BAYREUTH, Germany—Just because the bicentennial of Richard Wagner’s 1813 birth has come and gone, I have not stopped walking in the footsteps of this artist who blazed so many trails. My earlier stops, including Leipzig; Zurich; and Lucerne, seemed to be about places that influenced Wagner. Bayreuth, where he lived for the final twelve years of his life, would seem to be a place that he influenced.
The received wisdom about Bayreuth is that Wagner went to a remote city with a small population and put it on the map by building a stupendous theater that would change the way his operas would be experienced and, in so doing, change the way all opera is seen and heard. Attending a performance at the Festspielhaus can always be a glorious experience in musical terms (if no other), as I described in my previous article.
People from abroad seem to have no idea about this city that must have inspired Wagner more than is acknowledged. When I speak to Germans about Bayreuth, they dismiss it as the city of 72,000 people with, yes, a fine university but mostly as home to the nation’s largest cigarette factory. And then there is the Wagner Festival that takes over for several weeks in the summer. But, as I have discovered, Bayreuth has deep and subtle elements of culture and sophistication that surely influenced Wagner and are worth knowing today.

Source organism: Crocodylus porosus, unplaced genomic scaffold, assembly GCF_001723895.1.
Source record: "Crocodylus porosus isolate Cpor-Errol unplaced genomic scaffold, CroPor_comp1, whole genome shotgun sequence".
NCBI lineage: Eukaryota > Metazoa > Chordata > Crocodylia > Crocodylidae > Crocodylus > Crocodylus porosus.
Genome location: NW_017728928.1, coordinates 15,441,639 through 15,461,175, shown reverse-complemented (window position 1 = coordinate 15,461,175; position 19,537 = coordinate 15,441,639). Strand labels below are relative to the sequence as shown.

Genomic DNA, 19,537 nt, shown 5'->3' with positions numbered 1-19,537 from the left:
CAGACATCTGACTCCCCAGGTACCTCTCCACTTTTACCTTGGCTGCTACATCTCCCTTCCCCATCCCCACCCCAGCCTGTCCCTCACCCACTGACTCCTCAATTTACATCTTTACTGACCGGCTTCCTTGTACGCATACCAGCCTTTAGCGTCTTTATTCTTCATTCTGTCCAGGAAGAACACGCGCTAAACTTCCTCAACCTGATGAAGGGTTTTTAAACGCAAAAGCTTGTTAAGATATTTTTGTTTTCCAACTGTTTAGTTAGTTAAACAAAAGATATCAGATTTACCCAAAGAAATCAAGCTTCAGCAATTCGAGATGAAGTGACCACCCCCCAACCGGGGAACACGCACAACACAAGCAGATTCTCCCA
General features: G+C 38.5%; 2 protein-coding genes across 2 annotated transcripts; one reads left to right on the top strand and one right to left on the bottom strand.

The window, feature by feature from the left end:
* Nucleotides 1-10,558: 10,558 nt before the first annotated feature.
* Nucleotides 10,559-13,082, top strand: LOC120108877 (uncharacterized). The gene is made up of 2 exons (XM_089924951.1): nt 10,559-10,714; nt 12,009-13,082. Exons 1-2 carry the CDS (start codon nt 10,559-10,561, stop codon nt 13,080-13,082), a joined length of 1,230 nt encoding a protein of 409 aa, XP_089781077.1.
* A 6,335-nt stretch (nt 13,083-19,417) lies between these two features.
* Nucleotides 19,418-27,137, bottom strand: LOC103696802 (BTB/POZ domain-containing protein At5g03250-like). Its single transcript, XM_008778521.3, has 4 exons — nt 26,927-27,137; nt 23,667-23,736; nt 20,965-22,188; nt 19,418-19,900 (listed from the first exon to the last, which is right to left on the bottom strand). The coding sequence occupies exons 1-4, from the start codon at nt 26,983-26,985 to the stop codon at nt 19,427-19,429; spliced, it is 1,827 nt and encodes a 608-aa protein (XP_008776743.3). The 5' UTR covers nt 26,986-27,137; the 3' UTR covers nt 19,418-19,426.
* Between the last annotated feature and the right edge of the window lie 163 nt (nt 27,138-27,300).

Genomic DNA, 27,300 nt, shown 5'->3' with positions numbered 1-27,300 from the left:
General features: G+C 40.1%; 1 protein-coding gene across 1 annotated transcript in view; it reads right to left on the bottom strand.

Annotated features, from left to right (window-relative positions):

Bayreuth is in Franconia, which had an illustrious history going back at least to Charlemagne, who was born ca. 742 and died in 814. His expanded realm, including parts of Italy, France and Germany, was known as the Carolingian Empire and the Franconia was a key part of it. Franconia (as distinct from Bavaria to which it administratively now belongs), is densely forested even today and its trees, fields and lakes provide superb ingredients for cookery.
While I have never subscribed to the cliché that there is no good food to be had in Germany—there are delicacies to be found throughout the country—the subtlety of Franconian cooking took me by pleasant surprise for its sophistication and what it says about the general sense of refinement in a place we think of as provincial. I mention this in the context of Wagner because he knew and appreciated good food (especially when someone else was paying for it) and it seems that Bayreuth had a lot of it.
I visited the Hotel Fantaisie, a bit out of town, because Wagner and family resided there from April to August 1872 while his Festspielhaus theater and Wahnfried home were being built. It is at the edge of a royal park full of fountains, sculptures and lakes where he would walk each day. Wagner lived in room 2 of the hotel, up two flights of stairs, and his original bed, chairs, desk and armoire are still there. Here he completed sketches for Act III of Götterdämmerung and worked on his autobiography.